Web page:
In this section, we will review several statements made by St. John Chrysostom, where he comments on the duration of hell’s torments.
While some universalists do not deny the existence of hell, they suggest the possibility that hell may not last forever. They hope that hell may simply have a cleansing effect on souls, and that the torment may eventually come to an end.
St. John Chrysostom, in his 6th homily on the Gospel of John, provides a response to people who make such conjectures:
For though we have all faith and all knowledge of the Scriptures, yet if we be naked and destitute of the protection derived from (holy) living, there is nothing to hinder us from being hurried into the fire of hell, and burning for ever in the unquenchable flame. For as they who have done good shall rise to life everlasting, so they who have dared the contrary shall rise to everlasting punishment, which never has an end. (St. John Chrysostom, The Gospel of John, Homily 6)
Commenting on a passage in 1 Corinthians, St. John Chrysostom talks about the duration of hell fire:
This is no small subject of inquiry which we propose, but rather about things which are of the first necessity and which all men inquire about; namely, whether hell fire have any end. For that it hath no end Christ indeed declared when he said, “Their fire shall not be quenched, and their worm shall not die. . . .” (St. John Chrysostom, 1 Corinthians, Homily 9)
In the same homily, he talks about specific types of unrepentant sinners, and he discusses the eternal nature of their destruction:
As I said then; that it hath no end, Christ has declared. Paul also saith, in pointing out the eternity of the punishment, that the sinners shall pay the penalty of destruction, and that forever. “Neither fornicators, nor adulterers, nor effeminate, shall inherit the the kingdom of God.” (St. John Chrysostom, 1 Corinthians, Homily 9)
In his treatise On the Statues, St. John Chrysostom warns us of the difference between temporary suffering on earth, and never-ending suffering in hell:
For the things present, whatever they are, are endurable, and have an end; but the torments there are immortal, and interminable! (St. John Chrysostom, On the Statues, Homily 17, paragraph 15)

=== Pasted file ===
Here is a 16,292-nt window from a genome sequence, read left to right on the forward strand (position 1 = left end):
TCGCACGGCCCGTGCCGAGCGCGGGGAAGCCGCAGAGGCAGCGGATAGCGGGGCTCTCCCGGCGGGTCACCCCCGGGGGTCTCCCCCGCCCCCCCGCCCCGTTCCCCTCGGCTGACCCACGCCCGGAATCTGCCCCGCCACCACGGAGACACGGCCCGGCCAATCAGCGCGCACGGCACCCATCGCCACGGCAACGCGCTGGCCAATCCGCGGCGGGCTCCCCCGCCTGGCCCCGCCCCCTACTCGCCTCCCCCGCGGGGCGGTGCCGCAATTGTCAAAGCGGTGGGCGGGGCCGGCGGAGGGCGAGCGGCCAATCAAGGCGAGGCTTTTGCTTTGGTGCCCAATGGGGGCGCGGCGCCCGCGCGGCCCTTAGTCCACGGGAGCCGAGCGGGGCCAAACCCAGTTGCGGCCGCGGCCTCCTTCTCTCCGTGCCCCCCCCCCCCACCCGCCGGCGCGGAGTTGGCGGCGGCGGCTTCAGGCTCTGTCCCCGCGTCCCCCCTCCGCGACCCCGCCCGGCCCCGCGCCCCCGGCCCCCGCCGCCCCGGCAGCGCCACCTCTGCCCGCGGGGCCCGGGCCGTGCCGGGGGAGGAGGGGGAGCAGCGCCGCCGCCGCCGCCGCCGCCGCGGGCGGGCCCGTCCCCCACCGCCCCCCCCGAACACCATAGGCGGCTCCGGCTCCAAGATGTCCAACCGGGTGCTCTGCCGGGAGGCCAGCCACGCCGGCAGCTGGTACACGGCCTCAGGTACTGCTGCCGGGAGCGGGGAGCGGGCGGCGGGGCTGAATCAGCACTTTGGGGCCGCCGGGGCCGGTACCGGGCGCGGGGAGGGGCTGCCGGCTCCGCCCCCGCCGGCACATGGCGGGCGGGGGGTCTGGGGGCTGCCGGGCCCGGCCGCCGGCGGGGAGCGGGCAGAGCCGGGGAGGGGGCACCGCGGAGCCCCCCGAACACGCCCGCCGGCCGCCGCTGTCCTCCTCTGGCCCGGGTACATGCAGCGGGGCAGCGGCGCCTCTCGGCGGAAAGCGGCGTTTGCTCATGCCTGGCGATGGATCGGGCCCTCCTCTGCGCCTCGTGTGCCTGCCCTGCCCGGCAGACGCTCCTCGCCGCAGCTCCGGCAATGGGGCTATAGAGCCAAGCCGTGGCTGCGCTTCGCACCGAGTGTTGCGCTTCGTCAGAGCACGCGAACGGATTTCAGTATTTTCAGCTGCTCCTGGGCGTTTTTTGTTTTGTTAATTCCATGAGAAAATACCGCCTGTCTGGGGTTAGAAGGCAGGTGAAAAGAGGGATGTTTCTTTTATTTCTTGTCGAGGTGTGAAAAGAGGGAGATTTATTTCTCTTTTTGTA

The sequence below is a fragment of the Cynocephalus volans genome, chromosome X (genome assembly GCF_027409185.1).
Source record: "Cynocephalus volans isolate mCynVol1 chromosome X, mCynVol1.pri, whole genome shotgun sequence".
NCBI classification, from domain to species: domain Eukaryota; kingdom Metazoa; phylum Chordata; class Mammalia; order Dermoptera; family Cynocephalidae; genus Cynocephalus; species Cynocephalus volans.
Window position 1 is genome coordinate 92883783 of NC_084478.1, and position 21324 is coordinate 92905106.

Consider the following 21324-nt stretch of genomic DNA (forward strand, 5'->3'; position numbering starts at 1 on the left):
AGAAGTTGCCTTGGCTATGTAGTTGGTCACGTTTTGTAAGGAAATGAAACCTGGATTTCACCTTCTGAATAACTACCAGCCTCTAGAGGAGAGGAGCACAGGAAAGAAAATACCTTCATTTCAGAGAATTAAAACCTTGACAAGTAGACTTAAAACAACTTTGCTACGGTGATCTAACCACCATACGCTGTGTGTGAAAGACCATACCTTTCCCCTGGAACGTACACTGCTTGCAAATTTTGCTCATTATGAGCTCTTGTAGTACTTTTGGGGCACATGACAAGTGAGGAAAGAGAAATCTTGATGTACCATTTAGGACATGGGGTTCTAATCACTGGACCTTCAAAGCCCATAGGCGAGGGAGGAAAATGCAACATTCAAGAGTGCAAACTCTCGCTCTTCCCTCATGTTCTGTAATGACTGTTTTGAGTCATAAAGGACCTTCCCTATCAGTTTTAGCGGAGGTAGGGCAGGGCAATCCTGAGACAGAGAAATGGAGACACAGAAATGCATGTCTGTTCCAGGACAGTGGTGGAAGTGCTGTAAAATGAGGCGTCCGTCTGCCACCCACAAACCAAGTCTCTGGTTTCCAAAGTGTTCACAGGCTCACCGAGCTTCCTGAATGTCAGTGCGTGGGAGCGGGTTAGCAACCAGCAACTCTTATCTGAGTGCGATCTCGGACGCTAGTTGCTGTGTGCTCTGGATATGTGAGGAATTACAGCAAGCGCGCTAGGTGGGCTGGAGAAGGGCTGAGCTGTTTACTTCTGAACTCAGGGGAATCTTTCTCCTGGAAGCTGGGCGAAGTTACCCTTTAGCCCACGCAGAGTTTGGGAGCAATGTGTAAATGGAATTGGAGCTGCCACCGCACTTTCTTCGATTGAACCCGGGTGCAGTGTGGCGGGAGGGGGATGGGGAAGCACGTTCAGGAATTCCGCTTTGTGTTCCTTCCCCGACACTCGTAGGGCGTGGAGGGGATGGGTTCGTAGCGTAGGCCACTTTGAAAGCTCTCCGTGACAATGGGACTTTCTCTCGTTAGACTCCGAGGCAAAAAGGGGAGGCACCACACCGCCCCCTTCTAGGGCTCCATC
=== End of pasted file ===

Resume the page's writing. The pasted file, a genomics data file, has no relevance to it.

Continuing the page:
And in his commentary on the book of 2nd Thessalonians, St. John Chrysostom explicitly says that the torments of hell are not temporary:
For the fear even from bare words is sufficient, though we do not fully unfold their meaning. But that it is not temporary, hear Paul now saying, concerning those who know not God, and who do not believe in the Gospel, that “they shall suffer punishment, even eternal destruction. How then is that temporary which is everlasting? (St. John Chrysostom, 2 Thessalonians, Homily 3)
As Jesus had already done in the New Testament, St. John Chrysostom spoke many times about the unending torments of hell. And his teaching was not ambiguous. There are many people who will suffer in hell for all eternity, and will never escape. They will never inherit the Kingdom of God.
These teachings are not provided to make us feel comfortable. These teachings are provided to warn us, so that we will be diligent to avoid the eternal fires of hell at all costs.
The Consensus of Numerous Saints
Of course, we must not base our beliefs on the testimony of an isolated saint. To be confident that a given teaching is truly Orthodox, we must be satisfied with nothing less than a full consensus of the saints. We must believe that which has been received and believed by Orthodox saints throughout the world, and throughout time.
Therefore, let us consider the voices of many Orthodox saints who have spoken on this topic. Do the torments of hell last forever, or do they eventually come to an end? Is hell eternal, or is it only temporary?
St. Clement of Rome (27-97 A.D.)
So, then, if they were sure of this, that the punishment of eternal fire awaits those who do not worship God, when would they cease warning and exhorting?
— Recognitions – book 7, ch. 35
St. Ignatius of Antioch (d. 107 A.D)
Corrupters of families will not inherit the kingdom of God. And if they who do these things according to the flesh suffer death, how much more if a man corrupt by evil teaching the faith of God for the sake of which Jesus Christ was crucified? A man become so foul will depart into unquenchable fire: and so will anyone who listens to him
— Letter to the Ephesians, ch. 16
St. Justin Martyr (100-165 A.D.)
And that no one may say what is said by those who are deemed philosophers, that our assertions that the wicked are punished in eternal fire are big words and bugbears, and that we wish men to live virtuously through fear, and not because such a life is good and pleasant; I will briefly reply to this, that if this be not so, God does not exist; or, if He exists, He cares not for men and neither virtue nor vice is anything, and, as we said before, lawgivers unjustly punish those who transgress good commandments